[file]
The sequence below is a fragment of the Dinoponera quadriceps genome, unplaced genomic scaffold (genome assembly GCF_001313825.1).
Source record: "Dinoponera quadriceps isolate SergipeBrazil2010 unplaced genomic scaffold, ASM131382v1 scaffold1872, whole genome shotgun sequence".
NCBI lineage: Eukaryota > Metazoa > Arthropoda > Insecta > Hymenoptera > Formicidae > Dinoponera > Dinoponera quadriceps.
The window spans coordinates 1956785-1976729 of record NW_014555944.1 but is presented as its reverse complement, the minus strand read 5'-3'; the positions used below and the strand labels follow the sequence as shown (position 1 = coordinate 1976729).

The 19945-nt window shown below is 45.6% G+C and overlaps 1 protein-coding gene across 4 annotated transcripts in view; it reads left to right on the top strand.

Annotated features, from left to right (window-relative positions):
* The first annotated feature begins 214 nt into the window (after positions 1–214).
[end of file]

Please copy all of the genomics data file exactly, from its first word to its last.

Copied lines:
The sequence below is a fragment of the Dinoponera quadriceps genome, unplaced genomic scaffold (genome assembly GCF_001313825.1).
Source record: "Dinoponera quadriceps isolate SergipeBrazil2010 unplaced genomic scaffold, ASM131382v1 scaffold1872, whole genome shotgun sequence".
NCBI lineage: Eukaryota > Metazoa > Arthropoda > Insecta > Hymenoptera > Formicidae > Dinoponera > Dinoponera quadriceps.
The window spans coordinates 1956785-1976729 of record NW_014555944.1 but is presented as its reverse complement, the minus strand read 5'-3'; the positions used below and the strand labels follow the sequence as shown (position 1 = coordinate 1976729).

The 19945-nt window shown below is 45.6% G+C and overlaps 1 protein-coding gene across 4 annotated transcripts in view; it reads left to right on the top strand.

Annotated features, from left to right (window-relative positions):
* The first annotated feature begins 214 nt into the window (after positions 1–214).